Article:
|Publication number||US5900413 A|
|Application number||US 09/006,666|
|Publication date||May 4, 1999|
|Filing date||Jan 13, 1998|
|Priority date||Apr 7, 1994|
|Also published as||CA2146414A1, CA2146414C, CN1117492A, US5728711|
|Publication number||006666, 09006666, US 5900413 A, US 5900413A, US-A-5900413, US5900413 A, US5900413A|
|Inventors||Arthur E. Girard, Thomas D. Gootz|
|Original Assignee||Pfizer Inc.|
|Export Citation||BiBTeX, EndNote, RefMan|
|Patent Citations (4), Non-Patent Citations (55), Referenced by (1), Classifications (24), Legal Events (4)|
|External Links: USPTO, USPTO Assignment, Espacenet|
This is a continuation of application Ser. No. 08/764,655, filed on Dec. 2, 1996, now U.S. Pat. No. 5,728,711 which is a continuation of application Ser. No. 409,786, filed on Mar. 24, 1995, abandoned, which is a continuation of application Ser. No. 224,362 filed on Apr. 7, 1994, abandoned.
This invention relates to a novel treatment of a Helicobacter infection with known naphthyridine carboxylic acid antibacterial compounds and a novel treatment of gastric and duodenal ulcers with such known compounds.
H. pylori, a pathogenic bacterium discovered in 1982, has been established as the cause of gastric and duodenal ulcers in humans. In clinical trials, eradication of the organism has been shown to result in healing of the ulcer and a low incidence of relapse. Although numerous individual antibacterial agents inhibit the growth of Helicobacter organisms in vitro, these agents usually fail in in vivo human and animal trials, when administered as single agents.
Infections in animals are caused by related organisms. For example, H. mustelae is pathogenic in ferrets, and H. felis in cats.
The compounds of use in this invention are disclosed in U.S. Pat. No. 5,164,402.
This invention relates to a method for the treatment of a Helicobacter pylori infection which comprises administering to a subject in need of such treatment an effective amount of a compound of the formula ##STR2## wherein R1 is hydrogen or methyl and R2 is hydrogen or L-alanine-L-alanyl, and the pharmaceutically acceptable acid addition salts thereof (the active compound).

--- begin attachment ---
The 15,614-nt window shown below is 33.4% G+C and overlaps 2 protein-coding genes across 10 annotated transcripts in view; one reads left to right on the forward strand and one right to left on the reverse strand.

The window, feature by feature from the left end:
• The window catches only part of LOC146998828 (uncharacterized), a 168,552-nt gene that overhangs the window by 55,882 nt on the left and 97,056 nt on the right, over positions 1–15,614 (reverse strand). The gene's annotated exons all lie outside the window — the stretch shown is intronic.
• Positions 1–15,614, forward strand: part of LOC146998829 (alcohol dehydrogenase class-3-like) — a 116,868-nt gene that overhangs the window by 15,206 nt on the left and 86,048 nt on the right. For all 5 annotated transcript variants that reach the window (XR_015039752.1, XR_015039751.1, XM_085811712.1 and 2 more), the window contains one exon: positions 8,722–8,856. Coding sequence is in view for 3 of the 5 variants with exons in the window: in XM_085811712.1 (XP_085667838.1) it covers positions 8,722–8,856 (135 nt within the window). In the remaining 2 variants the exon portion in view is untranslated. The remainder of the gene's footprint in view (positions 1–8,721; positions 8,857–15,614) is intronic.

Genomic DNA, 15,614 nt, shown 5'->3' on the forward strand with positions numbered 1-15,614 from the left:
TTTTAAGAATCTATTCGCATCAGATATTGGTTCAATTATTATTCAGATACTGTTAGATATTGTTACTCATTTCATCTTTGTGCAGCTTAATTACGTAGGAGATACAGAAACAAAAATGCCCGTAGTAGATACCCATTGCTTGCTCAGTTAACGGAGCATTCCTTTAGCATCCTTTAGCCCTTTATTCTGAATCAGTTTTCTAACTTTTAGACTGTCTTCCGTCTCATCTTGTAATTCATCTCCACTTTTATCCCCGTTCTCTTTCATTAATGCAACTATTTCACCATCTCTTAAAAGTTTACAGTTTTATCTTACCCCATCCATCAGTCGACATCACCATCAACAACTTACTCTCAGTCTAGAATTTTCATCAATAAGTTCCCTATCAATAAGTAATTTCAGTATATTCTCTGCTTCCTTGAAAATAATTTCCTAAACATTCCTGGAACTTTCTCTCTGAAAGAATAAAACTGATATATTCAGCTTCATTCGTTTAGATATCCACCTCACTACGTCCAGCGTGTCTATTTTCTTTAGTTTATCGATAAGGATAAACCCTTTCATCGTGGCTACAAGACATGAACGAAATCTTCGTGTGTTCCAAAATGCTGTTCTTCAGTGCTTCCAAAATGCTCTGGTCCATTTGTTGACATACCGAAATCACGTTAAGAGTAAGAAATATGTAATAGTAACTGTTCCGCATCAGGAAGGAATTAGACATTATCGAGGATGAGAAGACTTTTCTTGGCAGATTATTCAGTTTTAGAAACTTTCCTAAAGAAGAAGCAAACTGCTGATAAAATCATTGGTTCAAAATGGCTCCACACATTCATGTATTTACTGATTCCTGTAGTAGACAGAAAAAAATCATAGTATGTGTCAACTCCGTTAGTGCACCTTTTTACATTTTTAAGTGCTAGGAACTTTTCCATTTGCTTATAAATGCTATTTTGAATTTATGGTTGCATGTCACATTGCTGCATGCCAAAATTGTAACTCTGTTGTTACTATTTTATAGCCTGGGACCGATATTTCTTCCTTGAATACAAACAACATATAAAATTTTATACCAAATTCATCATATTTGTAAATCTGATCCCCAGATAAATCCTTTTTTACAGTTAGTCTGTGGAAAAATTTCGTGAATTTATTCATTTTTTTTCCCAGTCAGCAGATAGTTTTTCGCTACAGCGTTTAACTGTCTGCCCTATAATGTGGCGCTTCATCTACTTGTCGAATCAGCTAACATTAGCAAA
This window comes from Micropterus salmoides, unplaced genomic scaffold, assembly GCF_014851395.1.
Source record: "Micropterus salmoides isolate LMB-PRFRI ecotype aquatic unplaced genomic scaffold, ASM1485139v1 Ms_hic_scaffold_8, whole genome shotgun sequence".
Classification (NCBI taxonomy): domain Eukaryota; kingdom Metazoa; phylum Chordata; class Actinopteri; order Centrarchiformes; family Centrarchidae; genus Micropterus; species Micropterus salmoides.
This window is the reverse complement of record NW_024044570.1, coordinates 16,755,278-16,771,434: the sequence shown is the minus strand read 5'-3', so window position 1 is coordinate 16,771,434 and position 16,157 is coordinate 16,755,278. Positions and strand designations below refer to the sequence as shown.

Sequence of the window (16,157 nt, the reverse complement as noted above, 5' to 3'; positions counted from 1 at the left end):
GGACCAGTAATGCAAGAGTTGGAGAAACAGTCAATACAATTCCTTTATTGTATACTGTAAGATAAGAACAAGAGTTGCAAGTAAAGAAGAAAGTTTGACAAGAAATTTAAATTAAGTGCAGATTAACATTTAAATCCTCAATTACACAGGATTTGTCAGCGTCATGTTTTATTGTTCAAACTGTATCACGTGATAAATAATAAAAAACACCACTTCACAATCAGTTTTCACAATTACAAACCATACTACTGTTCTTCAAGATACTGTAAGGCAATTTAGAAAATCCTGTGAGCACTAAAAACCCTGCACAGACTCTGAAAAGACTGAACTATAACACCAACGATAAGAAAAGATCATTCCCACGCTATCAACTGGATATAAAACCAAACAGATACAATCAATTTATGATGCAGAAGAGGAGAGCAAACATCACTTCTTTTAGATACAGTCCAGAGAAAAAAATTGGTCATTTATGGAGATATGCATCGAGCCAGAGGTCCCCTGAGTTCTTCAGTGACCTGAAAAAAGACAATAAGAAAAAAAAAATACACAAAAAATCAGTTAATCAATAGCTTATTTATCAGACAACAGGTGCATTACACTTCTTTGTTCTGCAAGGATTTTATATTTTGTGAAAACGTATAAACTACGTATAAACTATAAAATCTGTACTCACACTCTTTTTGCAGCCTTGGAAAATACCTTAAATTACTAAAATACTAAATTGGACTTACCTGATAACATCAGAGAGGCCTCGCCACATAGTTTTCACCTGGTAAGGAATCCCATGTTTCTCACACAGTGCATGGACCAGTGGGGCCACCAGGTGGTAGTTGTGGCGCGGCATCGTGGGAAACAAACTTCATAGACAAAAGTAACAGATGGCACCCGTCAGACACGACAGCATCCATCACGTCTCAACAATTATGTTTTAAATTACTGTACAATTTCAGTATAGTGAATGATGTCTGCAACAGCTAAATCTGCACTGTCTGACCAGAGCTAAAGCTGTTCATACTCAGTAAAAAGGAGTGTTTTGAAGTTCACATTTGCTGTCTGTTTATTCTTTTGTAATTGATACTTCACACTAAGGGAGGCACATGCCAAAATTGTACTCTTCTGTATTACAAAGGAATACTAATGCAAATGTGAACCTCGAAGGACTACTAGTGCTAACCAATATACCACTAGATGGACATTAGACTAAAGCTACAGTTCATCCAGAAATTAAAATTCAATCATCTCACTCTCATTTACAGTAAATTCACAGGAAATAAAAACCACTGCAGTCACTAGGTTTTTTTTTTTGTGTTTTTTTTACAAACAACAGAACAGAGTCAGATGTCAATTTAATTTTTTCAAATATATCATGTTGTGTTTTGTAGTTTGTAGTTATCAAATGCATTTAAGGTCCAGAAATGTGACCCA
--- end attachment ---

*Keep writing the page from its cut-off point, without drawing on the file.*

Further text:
In a specific embodiment of the invention said active compound is 7-( 1α, 5α, 6α!-6-amino-3-azabicyclo 3.1.0!hex-3-yl)-1-(2,4-difluorophenyl)-6-fluoro-1,4-dihydro-4-oxo-1,8-naphthyridine-3-carboxylic acid methanesulfonate.
The invention also relates to a method for the treatment of gastric and duodenal ulcers by administering to a subject in need of such treatment an effective amount of the active compound. In a specific embodiment, the compound used is 7-( 1α,5α,6α!-6-amino-3-azabicyclo 3.1.0!hex-3-yl)-1-(2,4-difluorophenyl)-6-fluoro-1,4-dihydro-4-oxo-1,8-naphthyridine-3-carboxylic acid methanesulfonate.
The active compounds and their preparation are disclosed in U.S. Pat. No. 5,164,402.
As disclosed in U.S. Pat. No. 5,164,402, the compounds of formula I form pharmaceutically acceptable acid addition salts. All such salts are within the scope of this invention and can be prepared as described in U.S. Pat. No. 5,164,402. Examples of suitable acids are acetic, lactic, succinic, maleic, tartaric, citric, gluconic, ascorbic, benzoic, methanesulfonic, p-toluenesulfonic, cinnamic, fumaric, phosphonic, hydrochloric, hydrobromic, hydroiodic, sulfamic, and sulfonic acid.